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Scale Reviews

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The Marketing Scales Handbook is indispensable in identifying how constructs have been measured and the support for a measure's validity and reliability. I have used it since the beginning as a resource in my doctoral seminar and as an aid to my own research. An electronic version will make it even more accessible to researchers in Marketing and affiliated fields.
Dr. Terry Childers
Iowa State University


Three, seven-point Likert-type items measure a person’s belief that companies should invest more time and effort to ensure that the personal information in their files is accurate.

One's attitude regarding his/her ability to accurately remember things he/she has experienced or known in the past is measured with four, seven-point items.

With four, seven-point items, the scale measures the degree to which a person believes his/her initial experience with a product to have been a one-time event and not representative of the product in general.

With three, five-point Likert-type items, the scale measures a customer’s belief that a particular online retailer delivers exactly what customers have ordered.

The seven point semantic differential scale measures a person's beliefs concerning the perceived degree of accuracy and reliability in a certain activity. The activity examined by Dabholkar (1994) was ordering in a fast-food restaurant and two options were compared: touch screen ordering versus verbally placing the order with an employee. Dabholkar and Bagozzi (2002) just examined the touch screen option. Thus, in these contexts, the scale assessed the degree to which a method of ordering was thought to lead to the intended result (getting exactly what was wanted).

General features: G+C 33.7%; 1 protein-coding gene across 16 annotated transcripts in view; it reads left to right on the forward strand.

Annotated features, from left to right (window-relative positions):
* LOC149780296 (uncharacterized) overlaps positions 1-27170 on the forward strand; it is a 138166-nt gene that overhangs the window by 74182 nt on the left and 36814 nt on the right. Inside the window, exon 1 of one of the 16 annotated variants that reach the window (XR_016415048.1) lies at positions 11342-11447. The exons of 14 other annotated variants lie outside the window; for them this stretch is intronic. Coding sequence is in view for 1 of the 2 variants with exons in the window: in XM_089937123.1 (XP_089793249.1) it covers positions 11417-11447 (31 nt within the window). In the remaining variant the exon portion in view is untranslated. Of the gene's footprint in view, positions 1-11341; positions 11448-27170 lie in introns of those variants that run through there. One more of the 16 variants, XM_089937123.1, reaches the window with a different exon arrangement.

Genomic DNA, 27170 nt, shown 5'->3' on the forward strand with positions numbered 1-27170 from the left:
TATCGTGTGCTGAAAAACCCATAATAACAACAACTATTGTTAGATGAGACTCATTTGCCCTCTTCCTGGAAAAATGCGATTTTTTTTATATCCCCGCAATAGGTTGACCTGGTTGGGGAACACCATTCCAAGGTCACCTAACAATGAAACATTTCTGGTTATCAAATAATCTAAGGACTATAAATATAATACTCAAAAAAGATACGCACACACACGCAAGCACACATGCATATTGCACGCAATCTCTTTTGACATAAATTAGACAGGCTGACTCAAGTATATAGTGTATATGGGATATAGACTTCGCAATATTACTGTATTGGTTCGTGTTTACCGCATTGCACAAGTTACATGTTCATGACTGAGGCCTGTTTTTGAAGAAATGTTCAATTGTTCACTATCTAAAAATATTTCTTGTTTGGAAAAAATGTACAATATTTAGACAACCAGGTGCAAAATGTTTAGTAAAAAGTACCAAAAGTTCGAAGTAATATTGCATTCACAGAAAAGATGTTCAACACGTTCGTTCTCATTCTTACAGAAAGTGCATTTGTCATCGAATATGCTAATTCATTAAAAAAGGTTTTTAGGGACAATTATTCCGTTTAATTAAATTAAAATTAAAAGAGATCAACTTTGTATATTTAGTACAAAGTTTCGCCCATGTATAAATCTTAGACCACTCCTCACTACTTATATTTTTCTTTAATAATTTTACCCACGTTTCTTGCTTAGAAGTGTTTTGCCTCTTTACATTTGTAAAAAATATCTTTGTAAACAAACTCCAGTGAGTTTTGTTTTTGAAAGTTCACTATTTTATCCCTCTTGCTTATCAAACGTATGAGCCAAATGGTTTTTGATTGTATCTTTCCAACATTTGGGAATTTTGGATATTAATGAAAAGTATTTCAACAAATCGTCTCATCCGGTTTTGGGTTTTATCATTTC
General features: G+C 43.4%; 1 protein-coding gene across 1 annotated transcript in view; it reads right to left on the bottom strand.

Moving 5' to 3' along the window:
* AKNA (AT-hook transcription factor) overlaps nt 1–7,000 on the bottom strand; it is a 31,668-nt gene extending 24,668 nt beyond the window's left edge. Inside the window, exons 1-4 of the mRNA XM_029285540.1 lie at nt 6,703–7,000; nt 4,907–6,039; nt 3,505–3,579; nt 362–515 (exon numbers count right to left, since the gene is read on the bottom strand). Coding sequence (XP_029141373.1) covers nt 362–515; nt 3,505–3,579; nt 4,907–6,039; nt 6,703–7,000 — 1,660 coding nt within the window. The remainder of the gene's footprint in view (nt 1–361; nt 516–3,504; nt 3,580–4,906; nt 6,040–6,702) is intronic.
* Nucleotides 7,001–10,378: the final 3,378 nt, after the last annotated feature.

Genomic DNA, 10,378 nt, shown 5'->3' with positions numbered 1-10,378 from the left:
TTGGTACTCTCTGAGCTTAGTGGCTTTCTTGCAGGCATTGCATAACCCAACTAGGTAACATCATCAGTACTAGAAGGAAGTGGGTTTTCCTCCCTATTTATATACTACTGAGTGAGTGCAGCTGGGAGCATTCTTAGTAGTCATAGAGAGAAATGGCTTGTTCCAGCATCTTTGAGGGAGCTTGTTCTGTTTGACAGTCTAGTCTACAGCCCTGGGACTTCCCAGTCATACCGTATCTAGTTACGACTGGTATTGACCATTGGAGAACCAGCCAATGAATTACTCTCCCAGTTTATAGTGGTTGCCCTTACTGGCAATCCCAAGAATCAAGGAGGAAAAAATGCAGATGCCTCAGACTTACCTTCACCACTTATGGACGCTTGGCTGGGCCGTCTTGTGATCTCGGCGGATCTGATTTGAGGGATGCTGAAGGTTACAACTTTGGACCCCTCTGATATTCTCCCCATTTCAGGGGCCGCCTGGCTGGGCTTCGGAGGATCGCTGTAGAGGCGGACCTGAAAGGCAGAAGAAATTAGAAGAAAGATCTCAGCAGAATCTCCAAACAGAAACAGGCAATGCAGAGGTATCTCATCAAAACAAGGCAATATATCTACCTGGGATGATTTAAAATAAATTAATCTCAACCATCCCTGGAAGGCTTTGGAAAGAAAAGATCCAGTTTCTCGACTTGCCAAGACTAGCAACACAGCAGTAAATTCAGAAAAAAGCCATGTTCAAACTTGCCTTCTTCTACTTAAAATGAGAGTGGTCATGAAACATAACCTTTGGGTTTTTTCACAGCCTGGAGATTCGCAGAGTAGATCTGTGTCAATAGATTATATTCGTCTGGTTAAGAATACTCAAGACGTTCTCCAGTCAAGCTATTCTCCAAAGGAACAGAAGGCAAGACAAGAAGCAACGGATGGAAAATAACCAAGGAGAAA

The four-item scale is intended to measure the probability that a person assigns to a medical test for a specific disease providing accurate results and believing it correctly indicates the presence of the disease.

This Likert-type scale measures a person’s need for accuracy and the tendency to experience displeasure when mistakes are made.